Enabling an Off-Board Sensor in an Existing Application¶
This tutorial shows you how to enable an existing application to run on a device with an off-board sensor device connected to it. It allows you to quickly bring up and run a Mynewt application on a device to view sensor data from a sensor device.
We use the sensors_test application running on an nRF52-DK board to
communicate, via the I2C interface, with the Adafruit
sensor. The sensors_test application is a sample application that
demonstrates all the features of the Mynewt sensor framework. The
application includes the sensor framework
sensor shell command that
allows you to view the sensors and sensor data managed by the sensor
framework, and the
bno055 shell command that allows you to control
and query the BNO055 device and to view the sensor data.
This tutorial shows you how to:
Create and build the application and bootloader targets.
Connect a BNO055 sensor device to an nRF52-DK board.
bno055shell commands to view the sensor data and control the bno055 sensor device.
The sensors_test application includes all the packages, and sets the
syscfg settings to values, that are required to enable the full set of
sensor framework features. This tutorial uses a subset of the
sensors_test application functionality because the objective of the
tutorial is to show you how to quickly bring up the sensors_test
application and use the
bno055 shell commands to view
the sensor data from the BNO055 sensor. The instructions in this
tutorial show the syscfg settings that must be enabled in the
sensors_test application to demonstrate the examples shown. The
instructions do not explicity exclude the packages or change the syscfg
setting values to disable the functionality that is not used in the
For your reference, we describe the packages and the setting values that enable the application functionality that this tutorial demonstrates:
hw/sensor: The sensor framework package. This package defines the
SENSOR_CLIsetting that specifies whether the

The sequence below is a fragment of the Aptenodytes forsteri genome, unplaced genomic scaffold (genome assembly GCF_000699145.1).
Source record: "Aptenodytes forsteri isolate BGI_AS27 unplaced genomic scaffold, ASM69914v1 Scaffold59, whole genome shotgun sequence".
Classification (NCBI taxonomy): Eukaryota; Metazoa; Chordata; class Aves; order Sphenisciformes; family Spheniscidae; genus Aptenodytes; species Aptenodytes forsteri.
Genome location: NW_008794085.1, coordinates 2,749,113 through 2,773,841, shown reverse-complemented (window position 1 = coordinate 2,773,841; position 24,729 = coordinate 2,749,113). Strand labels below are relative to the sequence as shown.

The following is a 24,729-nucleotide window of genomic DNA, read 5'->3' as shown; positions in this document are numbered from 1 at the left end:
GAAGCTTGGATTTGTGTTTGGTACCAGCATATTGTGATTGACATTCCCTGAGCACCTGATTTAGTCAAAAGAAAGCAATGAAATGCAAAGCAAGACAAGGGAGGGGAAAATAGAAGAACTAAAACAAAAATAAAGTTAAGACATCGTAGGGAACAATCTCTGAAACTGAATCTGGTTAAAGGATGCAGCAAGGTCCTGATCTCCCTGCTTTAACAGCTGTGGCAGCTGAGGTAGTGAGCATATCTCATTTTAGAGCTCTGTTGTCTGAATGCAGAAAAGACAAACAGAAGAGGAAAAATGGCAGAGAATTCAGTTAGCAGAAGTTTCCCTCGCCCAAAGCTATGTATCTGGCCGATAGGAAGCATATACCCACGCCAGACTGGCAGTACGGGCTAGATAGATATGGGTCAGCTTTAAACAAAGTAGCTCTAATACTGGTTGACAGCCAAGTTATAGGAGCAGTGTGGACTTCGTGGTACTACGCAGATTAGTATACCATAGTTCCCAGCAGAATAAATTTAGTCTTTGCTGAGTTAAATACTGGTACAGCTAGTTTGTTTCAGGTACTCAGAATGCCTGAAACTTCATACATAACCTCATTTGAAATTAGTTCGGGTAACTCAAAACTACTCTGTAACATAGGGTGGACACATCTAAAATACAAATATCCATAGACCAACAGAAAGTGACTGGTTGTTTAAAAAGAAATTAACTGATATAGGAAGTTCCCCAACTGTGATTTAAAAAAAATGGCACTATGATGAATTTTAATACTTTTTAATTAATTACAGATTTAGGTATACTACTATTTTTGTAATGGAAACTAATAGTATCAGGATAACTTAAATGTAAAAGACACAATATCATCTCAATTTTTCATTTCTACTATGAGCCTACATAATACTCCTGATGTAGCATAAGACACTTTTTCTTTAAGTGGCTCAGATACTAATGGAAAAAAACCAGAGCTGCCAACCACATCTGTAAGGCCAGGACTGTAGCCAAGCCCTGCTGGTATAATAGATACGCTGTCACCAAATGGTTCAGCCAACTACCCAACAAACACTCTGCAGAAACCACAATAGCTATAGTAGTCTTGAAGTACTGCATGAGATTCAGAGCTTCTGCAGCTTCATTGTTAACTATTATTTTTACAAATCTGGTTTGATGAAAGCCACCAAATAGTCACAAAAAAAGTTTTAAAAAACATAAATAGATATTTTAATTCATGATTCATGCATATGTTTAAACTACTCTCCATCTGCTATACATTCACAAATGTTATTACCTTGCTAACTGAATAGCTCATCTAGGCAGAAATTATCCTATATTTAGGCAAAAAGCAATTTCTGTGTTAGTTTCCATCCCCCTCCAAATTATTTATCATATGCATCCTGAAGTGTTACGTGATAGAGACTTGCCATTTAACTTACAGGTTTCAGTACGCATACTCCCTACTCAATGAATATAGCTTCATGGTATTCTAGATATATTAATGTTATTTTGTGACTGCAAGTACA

sensorshell command is enabled. This setting is enabled by default.
hw/sensor/creator: The sensor creator package. This package supports off-board sensor devices. This package creates the os devices in the kernel for the sensors and configures the sensor devices with default values. It defines a syscfg setting for each sensor device and uses the naming convention
<SENSORNAME>_OFB. For example, the syscfg setting for the BNO055 sensor is
<SENSORNAME>_OFBsetting specifies whether the sensor named SENSORNAME is enabled. The setting is disabled by default. This package includes the sensor device driver package
hw/drivers/sensors/<sensorname>and creates and configures a sensor named SENSORNAME when the
SENSORNAME_OFBsetting is enabled by the application.
hw/drivers/sensors/bno055: The driver package for the BNO055 sensor. The creator package adds this package as a package dependency when the
BNO055_OFBsetting is enabled. The driver package defines the
BNO055_CLIsetting that specfies whether the
bno055shell command is enabled. This setting is disabled by default and is enabled by the application. The package also exports the
bno055_shell_init()function that an application calls to initialize the driver shell support.
Note: All sensor driver packages that support a sensor shell command define a syscfg setting to specify whether the shell command is enabled. They also export a shell initialization function that an application must call. The naming convention is
<SENSORNAME>_CLIfor the syscfg setting and
<sensorname>_shell_init()for the initialization function.
sys/shell and sys/console/full: The shell and console packages for shell support over the console. The
SHELL_TASKsetting needs to be set to enable the shell support in the package. The sensors_test application enables this setting by default.
In this step, you create a target for the sensors_test application that enables the BNO055 off-board sensor.
To add the BNO055 sensor support, you create the application target with the following syscfg settings enabled:
I2C_0: Enables the I2C interface 0 in the nRF52 BSP HAL setting.
BNO055_OFB: Enables support for the BNO055 sensor in the sensor creator package (